### Yelp and Merchandise Forensics

If you travel, you know that Yelp and those who compete with Yelp are particularly helpful.

Yelp shifts demand.

Let's say that you visit a town with 30 restaurants, all earning an average of \$750,000 in sales per year, all generating \$75,000 pre-tax profit (this is being done for illustrative purposes, no claims for accuracy other than a few simple Google searches). Let's say that 5% of the traffic is tourist traffic that is impacted by Yelp. In other words, \$37,500 of demand per store is up for grabs, steered by Yelp and similar apps.

Let's say that your expense structure looks something like this:
• 35% of costs are for food.
• 35% of costs are for salaries (essentially fixed).
• 20% of costs are for overhead (essentially fixed).
The pre-Yelp profit and loss statement looks like this:
• Demand/Sales = \$750,000.
• Variable Costs (food/drink) = \$262,500.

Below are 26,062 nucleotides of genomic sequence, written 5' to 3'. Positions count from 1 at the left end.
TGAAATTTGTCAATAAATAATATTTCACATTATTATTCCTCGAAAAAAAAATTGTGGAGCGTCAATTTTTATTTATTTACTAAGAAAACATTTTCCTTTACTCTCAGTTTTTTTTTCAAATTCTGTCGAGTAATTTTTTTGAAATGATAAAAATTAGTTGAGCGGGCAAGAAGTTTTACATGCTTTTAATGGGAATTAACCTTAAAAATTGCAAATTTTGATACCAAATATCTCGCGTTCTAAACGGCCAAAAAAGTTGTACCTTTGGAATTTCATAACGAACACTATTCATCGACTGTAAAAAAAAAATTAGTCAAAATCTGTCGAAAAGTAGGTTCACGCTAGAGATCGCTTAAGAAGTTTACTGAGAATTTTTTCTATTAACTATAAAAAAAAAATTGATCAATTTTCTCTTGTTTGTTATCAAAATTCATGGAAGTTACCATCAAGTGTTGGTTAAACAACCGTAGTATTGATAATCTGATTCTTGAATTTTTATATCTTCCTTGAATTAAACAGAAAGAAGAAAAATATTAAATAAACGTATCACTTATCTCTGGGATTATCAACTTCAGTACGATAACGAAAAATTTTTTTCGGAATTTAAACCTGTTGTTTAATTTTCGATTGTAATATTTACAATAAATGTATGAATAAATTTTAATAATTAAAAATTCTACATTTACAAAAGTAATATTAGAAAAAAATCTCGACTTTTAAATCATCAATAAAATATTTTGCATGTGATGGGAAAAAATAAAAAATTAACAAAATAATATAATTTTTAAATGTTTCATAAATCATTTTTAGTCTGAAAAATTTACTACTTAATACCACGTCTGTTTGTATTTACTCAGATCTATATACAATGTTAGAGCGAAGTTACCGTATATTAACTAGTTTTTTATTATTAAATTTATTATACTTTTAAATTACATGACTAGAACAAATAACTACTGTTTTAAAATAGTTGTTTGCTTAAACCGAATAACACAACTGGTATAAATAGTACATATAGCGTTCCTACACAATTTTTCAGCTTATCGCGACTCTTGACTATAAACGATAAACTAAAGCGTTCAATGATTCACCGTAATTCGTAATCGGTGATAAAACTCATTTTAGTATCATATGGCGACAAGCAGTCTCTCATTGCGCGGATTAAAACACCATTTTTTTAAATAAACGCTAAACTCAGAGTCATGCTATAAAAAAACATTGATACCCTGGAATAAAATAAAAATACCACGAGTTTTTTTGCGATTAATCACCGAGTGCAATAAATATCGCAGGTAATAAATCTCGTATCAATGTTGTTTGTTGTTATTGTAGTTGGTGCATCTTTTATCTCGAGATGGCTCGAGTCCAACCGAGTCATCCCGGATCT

• Labor = \$262,500.
• Profit = \$75,000.
In a Yelp-fueled environment (shifting 5% of total market demand to establishments favored by Yelp), the top 10 rated restaurants capture \$37,500 * 30 / 10 = \$112,500 per store. The bottom 20 rated restaurants all lose \$37,500 each.

Yelp-fueled restaurants:
• Demand/Sales = \$862,500.
• Variable Costs (food/drink) = \$301,875.
• Labor = \$262,500 (though you could make a case you need more staff).
• Profit = \$148,125 ... 17% of sales.
Yelp-penalized restaurants:

• Demand/Sales = \$712,500.
• Variable Costs (food/drink) = \$249,375.
• Labor = \$262,500 (though you could make a case you need fewer staff).